Is a Smart Factory enough to reach Industry 4.0?

A 'Smart Factory' alone isn't enough if manufacturers are going to fully embrace the opportunities presented by Industry 4.0. Instead, businesses need to concentrate their efforts on creating smart value chains, which connect people, products and communities.

Smart Factory The Manufacturing Forum allowed manufacturing leaders to hear how the industrial landscape is rapidly evolving.
The Manufacturing Forum allowed manufacturing leaders to hear how the industrial landscape is rapidly evolving.

That’s the view from global manufacturers, including Hewlett Packard Enterprise; Rolls Royce; Airbus; GE Oil and Gas; The Manufacturing Technology Centre, and ABB who made up the Smart Factory panel at the recent Manufacturing Forum.

Organised by The Economist Events, the forum allowed manufacturing leaders to hear how the industrial landscape is rapidly evolving in order to cater for different customers, respond to more challenging demands, and continually innovate to remain successful.

Hewlett Packard Enterprise (HPE) calls this “Connected Manufacturing”, but insists that digitising a production facility and creating a Smart Factory isn’t enough if the sector is going to fully embrace Industry 4.0.

VP and head of manufacturing industry at HPE, Martin Rainer commented: “If we are going to truly digitise the manufacturing industry and take full advantage of the opportunities presented by Connected Manufacturing, we need to digitise our entire value chains, not just our factories.

Innovation Stock - KTN - June 2016
HPE says that digitising a production facility isn’t enough if the manufacturing sector is going to fully embrace Industry 4.0.

“Manufacturers need to start looking beyond their traditional boundaries and think about connecting everybody in the value chain from third party logistics providers to R&D departments, to partners, customers and even consumers.

“The manufacturing industry is changing fast. With the rise of demanding customers, availability of digital technologies and the individualisation and immediacy of products that this creates, manufacturers are being forced to understand the vision of consumers, and service both B2B and B2C markets.

“This makes it even more important to find out who is dictating value in the value chain, and to digitise entire communities around that value.”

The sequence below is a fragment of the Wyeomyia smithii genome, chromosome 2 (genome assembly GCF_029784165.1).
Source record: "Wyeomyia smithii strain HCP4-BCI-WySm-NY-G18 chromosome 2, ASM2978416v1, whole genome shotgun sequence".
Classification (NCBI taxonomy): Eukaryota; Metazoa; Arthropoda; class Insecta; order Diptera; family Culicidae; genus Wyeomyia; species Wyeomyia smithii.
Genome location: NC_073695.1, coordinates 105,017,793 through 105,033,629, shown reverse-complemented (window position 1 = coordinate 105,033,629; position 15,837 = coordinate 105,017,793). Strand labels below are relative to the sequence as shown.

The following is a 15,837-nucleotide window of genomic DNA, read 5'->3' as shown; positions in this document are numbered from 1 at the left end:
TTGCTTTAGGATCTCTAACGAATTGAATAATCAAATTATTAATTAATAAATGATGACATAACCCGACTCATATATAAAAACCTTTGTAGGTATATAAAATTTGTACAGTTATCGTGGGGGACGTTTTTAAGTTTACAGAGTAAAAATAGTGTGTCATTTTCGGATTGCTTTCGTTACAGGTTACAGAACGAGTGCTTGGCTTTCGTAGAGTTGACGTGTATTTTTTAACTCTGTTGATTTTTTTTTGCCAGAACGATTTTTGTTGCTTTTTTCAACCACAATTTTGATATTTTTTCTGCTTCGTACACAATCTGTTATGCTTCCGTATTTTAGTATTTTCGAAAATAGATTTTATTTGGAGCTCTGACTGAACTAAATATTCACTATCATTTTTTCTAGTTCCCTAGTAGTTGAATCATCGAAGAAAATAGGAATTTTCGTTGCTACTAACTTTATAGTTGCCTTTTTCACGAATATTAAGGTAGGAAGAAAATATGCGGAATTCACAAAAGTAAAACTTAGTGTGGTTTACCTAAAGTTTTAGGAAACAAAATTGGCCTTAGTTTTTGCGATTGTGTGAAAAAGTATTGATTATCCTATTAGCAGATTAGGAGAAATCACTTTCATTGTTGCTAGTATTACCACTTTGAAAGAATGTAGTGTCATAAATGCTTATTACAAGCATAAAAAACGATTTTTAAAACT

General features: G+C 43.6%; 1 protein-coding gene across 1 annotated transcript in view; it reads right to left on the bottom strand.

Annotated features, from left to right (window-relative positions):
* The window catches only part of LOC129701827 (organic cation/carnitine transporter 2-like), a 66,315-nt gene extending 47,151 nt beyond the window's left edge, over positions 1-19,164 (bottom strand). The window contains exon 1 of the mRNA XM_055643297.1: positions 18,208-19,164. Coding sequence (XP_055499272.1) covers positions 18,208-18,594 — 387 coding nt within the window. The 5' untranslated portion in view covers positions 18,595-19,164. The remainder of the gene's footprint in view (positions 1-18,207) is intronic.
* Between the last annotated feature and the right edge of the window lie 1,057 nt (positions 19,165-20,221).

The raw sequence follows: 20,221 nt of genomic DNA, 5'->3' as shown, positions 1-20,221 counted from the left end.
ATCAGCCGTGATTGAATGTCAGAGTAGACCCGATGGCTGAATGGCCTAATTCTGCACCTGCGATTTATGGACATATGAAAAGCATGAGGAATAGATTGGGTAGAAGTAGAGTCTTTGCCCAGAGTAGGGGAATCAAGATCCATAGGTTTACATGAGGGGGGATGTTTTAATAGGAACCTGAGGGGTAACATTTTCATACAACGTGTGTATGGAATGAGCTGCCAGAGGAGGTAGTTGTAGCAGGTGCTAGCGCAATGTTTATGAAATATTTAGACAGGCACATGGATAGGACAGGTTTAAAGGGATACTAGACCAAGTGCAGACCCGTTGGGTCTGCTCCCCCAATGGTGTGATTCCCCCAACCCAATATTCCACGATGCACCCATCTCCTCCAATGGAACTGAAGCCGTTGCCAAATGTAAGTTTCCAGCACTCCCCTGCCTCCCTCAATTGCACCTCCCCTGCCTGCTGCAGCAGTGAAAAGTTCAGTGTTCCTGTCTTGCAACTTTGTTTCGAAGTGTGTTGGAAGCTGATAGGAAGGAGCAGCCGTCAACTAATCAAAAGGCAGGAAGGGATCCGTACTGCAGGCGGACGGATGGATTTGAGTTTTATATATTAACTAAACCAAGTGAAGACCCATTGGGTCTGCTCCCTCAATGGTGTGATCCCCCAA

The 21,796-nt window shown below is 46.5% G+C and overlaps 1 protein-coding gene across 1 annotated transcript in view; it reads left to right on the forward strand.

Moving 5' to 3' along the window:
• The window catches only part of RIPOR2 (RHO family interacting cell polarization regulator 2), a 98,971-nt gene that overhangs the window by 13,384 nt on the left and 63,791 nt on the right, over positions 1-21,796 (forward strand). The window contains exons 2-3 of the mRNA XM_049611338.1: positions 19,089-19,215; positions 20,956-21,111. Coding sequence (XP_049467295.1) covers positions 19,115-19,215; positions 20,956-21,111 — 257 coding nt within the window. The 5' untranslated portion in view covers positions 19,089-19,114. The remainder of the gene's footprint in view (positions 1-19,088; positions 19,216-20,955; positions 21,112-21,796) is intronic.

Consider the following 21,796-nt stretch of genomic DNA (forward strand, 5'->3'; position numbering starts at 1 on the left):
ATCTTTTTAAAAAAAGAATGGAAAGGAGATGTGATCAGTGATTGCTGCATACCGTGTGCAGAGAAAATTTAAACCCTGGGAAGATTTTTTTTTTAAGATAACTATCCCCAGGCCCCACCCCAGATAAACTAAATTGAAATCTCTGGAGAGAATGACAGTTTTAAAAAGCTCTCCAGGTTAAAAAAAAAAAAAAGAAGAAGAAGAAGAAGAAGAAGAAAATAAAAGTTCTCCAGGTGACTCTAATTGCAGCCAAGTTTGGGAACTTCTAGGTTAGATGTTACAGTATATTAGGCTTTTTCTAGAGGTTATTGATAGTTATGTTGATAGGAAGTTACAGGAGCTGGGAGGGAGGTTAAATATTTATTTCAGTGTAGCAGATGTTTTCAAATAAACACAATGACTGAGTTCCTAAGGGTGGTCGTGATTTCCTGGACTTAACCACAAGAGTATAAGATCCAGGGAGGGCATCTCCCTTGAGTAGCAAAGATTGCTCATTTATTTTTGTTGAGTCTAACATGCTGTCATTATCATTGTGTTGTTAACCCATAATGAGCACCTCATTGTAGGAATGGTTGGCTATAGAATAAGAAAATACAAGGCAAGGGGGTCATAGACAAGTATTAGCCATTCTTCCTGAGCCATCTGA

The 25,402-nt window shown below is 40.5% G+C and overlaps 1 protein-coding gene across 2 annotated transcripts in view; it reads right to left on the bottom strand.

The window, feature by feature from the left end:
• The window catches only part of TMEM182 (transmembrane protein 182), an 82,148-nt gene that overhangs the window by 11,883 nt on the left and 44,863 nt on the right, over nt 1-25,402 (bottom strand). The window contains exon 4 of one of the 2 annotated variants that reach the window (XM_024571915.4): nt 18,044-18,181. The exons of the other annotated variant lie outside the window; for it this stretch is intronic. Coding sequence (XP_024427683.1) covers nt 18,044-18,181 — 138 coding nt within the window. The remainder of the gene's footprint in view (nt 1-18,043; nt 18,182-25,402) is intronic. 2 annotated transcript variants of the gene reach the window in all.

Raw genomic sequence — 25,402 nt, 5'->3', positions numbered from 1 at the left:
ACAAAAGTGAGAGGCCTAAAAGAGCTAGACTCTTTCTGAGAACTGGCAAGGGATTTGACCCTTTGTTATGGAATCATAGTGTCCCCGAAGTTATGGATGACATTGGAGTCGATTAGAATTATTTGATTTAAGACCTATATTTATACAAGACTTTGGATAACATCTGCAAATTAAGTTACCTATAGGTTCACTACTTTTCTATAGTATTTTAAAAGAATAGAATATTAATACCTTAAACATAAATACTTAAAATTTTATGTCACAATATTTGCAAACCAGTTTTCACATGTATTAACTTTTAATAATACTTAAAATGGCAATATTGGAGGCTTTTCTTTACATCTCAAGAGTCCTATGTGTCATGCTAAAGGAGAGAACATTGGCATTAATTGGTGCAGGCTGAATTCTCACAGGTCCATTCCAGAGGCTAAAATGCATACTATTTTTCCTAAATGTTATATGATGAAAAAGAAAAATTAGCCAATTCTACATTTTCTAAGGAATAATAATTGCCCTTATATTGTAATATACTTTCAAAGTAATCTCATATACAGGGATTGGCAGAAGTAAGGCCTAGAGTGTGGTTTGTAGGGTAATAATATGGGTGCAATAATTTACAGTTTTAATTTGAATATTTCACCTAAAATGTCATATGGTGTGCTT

Head of industrial technology, partnerships and business development at Airbus, Alisa Adel, revealed that there are a staggering 4 million parts in an Airbus 380, manufactured in 1,500 factories in 30 countries around the world.

She made the point that often, the most valuable components of any supply chain are the innovative SME communities that feed into it.

Rainer agreed, stating: “We need to stop managing the supply chain and start collaborating with it instead.

“Some manufacturers are already digitising operations and integrating Tier One suppliers into this process, but to create smart supply chains, we also need to collaborate with – and integrate – Tier Two and Tier Three suppliers into any digitisation strategy.

TM Smart Factory Expo

Nov 2-3, The NEC (Birmingham)

The Manufacturer Smart Factory Expo is the UK’s only dedicated exhibition in response to Industry 4.0

Showcasing the best solution providers and technology offerings, this unique event is for manufacturing business leaders keen to adopt the relevant tools and knowledge to drive business growth.

  •  Learn about how Industry 4.0 can improve your business
  •  Discover new, more cost-effective solutions to existing processes
  •  Network with new suppliers, customers and business partners
  • Compare solutions across every product sector
  •  Watch live demonstrations of the latest products & how they integrate with each other
  •  Keep up to date with emerging technology